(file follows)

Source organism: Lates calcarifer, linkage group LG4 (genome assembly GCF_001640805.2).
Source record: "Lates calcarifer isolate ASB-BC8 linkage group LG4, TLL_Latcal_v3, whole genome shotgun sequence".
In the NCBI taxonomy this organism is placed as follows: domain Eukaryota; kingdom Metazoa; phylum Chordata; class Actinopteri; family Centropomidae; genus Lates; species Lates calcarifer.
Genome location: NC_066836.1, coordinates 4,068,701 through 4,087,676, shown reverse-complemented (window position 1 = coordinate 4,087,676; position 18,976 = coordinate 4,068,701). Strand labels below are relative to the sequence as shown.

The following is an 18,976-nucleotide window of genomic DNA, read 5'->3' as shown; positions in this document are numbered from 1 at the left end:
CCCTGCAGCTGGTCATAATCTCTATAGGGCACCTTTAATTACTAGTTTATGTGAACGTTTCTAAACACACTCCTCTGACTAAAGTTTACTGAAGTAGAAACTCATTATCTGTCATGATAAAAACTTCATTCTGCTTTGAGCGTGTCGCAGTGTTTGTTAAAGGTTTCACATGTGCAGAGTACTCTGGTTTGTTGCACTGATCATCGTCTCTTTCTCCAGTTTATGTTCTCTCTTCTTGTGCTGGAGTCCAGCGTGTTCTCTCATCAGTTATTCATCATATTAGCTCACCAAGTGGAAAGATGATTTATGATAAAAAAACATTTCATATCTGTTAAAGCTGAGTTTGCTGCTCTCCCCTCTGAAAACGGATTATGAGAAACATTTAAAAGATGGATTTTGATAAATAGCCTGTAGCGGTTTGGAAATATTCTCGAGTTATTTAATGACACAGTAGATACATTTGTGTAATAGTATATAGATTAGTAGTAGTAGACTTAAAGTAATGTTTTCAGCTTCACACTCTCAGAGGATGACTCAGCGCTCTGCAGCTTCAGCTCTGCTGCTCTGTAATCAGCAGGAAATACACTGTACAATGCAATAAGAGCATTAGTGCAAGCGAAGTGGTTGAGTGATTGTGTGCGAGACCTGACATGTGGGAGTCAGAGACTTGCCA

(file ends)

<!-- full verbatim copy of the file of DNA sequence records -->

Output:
Source organism: Lates calcarifer, linkage group LG4 (genome assembly GCF_001640805.2).
Source record: "Lates calcarifer isolate ASB-BC8 linkage group LG4, TLL_Latcal_v3, whole genome shotgun sequence".
In the NCBI taxonomy this organism is placed as follows: domain Eukaryota; kingdom Metazoa; phylum Chordata; class Actinopteri; family Centropomidae; genus Lates; species Lates calcarifer.
Genome location: NC_066836.1, coordinates 4,068,701 through 4,087,676, shown reverse-complemented (window position 1 = coordinate 4,087,676; position 18,976 = coordinate 4,068,701). Strand labels below are relative to the sequence as shown.

The following is an 18,976-nucleotide window of genomic DNA, read 5'->3' as shown; positions in this document are numbered from 1 at the left end:
CCCTGCAGCTGGTCATAATCTCTATAGGGCACCTTTAATTACTAGTTTATGTGAACGTTTCTAAACACACTCCTCTGACTAAAGTTTACTGAAGTAGAAACTCATTATCTGTCATGATAAAAACTTCATTCTGCTTTGAGCGTGTCGCAGTGTTTGTTAAAGGTTTCACATGTGCAGAGTACTCTGGTTTGTTGCACTGATCATCGTCTCTTTCTCCAGTTTATGTTCTCTCTTCTTGTGCTGGAGTCCAGCGTGTTCTCTCATCAGTTATTCATCATATTAGCTCACCAAGTGGAAAGATGATTTATGATAAAAAAACATTTCATATCTGTTAAAGCTGAGTTTGCTGCTCTCCCCTCTGAAAACGGATTATGAGAAACATTTAAAAGATGGATTTTGATAAATAGCCTGTAGCGGTTTGGAAATATTCTCGAGTTATTTAATGACACAGTAGATACATTTGTGTAATAGTATATAGATTAGTAGTAGTAGACTTAAAGTAATGTTTTCAGCTTCACACTCTCAGAGGATGACTCAGCGCTCTGCAGCTTCAGCTCTGCTGCTCTGTAATCAGCAGGAAATACACTGTACAATGCAATAAGAGCATTAGTGCAAGCGAAGTGGTTGAGTGATTGTGTGCGAGACCTGACATGTGGGAGTCAGAGACTTGCCA